While that’s going on, pour room temperature vermicelli into the pan with oil, garlic and onions. Mix well. Remove the stock pot from heat and mix in noodles. Once there’s a successful consummation cover the pot and let it sit for 3-5m. A hearty 5 spoons await.

 

Saag’s the Way We Do It

In my pantry today:

  • 2 c ricotta cheese
  • 2 lbs turnip greens, washed stems cut
  • 3 c baby spinach/arugula blend, washed
  • 2 medium ripe tomatoes
  • 1/2 c unsweetened soy milk
  • 1/4 c vegetable ghee
  • 1/4 c olive oil
  • 1 medium yellow onion
  • 4 cloves garlic
  • 2 tbsp whole wheat flour
  • 2 tsp mustard seeds
  • 2 tsp cumin seeds
  • 1 tbsp ginger-garlic paste
  • 1/2 tsp turmeric
  • 2 tsp coriander
  • 1 tsp fenugreek
  • 1/2 tsp fennel
  • 1 tsp hot red chili powder
saag3

vitamins A, B1, B2, B3, B5, B6, C, D, E, and K plus many more all-stars

This was worth the day’s adventure in making this from scratch recipe as “from scratch” as possible. I’d remark in a more witty and urbane fashion, but I admit that from this and from about thirty unrelated other things I am wiped out. For the first five hours of my day, however, I was on point.

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don’t pa’sneer

Start first with the low rent paneer. Obviously, this is the one non-vegan aspect of the recipe. Preheat the oven to 350° and spread an even layer of ricotta cheese over a [I used an 8×8″ and the paneer was too thin so go with something a little smaller] baking dish and bake for 45-60m until the edges of the pan begin to brown. Let cool then slice into cubes or crumble into a topping.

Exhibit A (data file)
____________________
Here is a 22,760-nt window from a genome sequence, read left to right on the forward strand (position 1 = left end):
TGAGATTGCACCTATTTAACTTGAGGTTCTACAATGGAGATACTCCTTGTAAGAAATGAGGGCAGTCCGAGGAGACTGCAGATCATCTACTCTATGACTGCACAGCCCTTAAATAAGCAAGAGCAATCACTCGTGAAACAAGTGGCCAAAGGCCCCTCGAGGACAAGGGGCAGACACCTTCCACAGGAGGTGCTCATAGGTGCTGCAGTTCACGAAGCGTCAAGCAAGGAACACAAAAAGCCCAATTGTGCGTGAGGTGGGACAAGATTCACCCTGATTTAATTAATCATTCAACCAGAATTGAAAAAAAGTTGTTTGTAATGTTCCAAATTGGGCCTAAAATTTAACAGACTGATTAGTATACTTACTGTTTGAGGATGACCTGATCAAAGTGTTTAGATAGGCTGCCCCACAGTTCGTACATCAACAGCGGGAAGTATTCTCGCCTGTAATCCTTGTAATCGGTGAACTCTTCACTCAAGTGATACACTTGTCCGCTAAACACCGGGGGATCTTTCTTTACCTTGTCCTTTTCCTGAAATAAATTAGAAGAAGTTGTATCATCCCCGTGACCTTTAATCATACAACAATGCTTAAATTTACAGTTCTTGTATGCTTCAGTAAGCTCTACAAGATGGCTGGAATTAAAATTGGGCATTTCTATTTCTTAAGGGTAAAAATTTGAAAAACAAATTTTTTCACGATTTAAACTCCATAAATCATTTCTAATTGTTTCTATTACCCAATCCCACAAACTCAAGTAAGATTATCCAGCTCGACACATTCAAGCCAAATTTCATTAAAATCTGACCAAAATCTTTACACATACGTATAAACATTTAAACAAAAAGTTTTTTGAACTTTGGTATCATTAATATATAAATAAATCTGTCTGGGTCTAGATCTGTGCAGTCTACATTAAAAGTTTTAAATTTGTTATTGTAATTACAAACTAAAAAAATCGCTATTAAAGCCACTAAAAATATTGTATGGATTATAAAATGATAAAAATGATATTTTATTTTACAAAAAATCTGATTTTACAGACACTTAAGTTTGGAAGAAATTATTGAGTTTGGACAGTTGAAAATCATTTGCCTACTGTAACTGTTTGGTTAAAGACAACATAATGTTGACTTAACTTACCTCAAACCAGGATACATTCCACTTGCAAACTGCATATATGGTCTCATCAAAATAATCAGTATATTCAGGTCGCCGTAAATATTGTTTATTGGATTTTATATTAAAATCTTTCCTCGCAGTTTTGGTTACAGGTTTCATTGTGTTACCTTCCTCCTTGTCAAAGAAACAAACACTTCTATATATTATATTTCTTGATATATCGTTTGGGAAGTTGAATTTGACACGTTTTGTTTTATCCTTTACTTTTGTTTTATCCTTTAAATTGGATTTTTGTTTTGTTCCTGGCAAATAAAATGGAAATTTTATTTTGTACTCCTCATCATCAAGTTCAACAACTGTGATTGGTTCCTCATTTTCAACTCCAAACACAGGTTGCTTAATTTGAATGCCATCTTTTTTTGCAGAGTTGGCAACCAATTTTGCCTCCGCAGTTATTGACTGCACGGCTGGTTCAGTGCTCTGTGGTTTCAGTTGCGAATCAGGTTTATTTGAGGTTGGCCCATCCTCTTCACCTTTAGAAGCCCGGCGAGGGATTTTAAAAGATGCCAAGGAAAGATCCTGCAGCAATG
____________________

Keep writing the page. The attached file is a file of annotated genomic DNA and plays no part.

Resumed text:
carte blanching all 3lbs of 3 greens at once

Meanwhile your oil/ghee should be warming to ML. Add diced onions, garlic, mustard and cumin seeds. Let cook over ML heat until onions begin peeking translucent. While they’re warming up to the notion, trim and blanch your greens (well, boil them for about 10m if you don’t care for chewing your saag). Drain well and set aside. Turn heat up closer to M in the pan; when you hear a mustard seed or two crackle, add the ginger-garlic paste and other dry seasonings. Mix together until one gelatinous mass then add in the flour. Use the juice from the diced tomatoes if liquid is needed. Scrape all the seasonings off the bottom of the pan and mix until a paste-like consistency. 

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just prior to pasting

Add in the greens slowly, mixing all the while. Then plop the entire mix in your food processor, add milk and spin until the creaminess you desire is reached. Serve with paneer over Basmati rice. This is a 5 spoon dish of healthy delight (well, 4 if’n you count my too-thin paneer but let’s not do that) and was commemorated by having half its contents frozen for later revisitation.

Getting Over The Hump, Italian-Vegan Style

In my pantry today:

  • 1 32 oz can crushed tomatoes